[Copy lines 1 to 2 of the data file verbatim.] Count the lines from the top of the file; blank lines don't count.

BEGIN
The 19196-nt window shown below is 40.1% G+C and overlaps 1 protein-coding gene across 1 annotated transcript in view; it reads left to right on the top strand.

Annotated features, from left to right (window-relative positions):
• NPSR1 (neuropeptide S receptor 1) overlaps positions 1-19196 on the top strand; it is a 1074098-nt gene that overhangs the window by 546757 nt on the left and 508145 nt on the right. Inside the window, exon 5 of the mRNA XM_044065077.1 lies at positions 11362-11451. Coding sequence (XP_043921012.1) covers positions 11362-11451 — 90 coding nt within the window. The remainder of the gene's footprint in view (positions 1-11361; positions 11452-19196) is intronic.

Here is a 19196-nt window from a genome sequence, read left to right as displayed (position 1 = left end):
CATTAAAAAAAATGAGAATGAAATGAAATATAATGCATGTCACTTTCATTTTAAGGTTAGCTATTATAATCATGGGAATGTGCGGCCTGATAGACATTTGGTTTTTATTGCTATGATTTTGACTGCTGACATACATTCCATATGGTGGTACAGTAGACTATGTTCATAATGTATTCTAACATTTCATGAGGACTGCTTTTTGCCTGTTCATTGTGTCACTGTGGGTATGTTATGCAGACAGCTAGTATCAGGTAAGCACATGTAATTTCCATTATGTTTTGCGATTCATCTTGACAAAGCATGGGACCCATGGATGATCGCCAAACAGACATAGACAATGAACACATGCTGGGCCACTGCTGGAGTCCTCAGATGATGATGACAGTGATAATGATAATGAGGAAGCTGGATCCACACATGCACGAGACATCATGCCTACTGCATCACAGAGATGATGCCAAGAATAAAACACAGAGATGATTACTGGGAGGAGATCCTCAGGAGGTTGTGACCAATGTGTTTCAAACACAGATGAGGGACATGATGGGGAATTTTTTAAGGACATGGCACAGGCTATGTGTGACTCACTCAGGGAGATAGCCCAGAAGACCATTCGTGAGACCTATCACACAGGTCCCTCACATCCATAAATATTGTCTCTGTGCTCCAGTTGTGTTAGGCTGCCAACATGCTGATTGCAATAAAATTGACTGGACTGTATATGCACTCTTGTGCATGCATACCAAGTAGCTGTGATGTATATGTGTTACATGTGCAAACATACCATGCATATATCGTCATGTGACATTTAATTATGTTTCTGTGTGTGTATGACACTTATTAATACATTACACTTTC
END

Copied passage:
The 19196-nt window shown below is 40.1% G+C and overlaps 1 protein-coding gene across 1 annotated transcript in view; it reads left to right on the top strand.

Annotated features, from left to right (window-relative positions):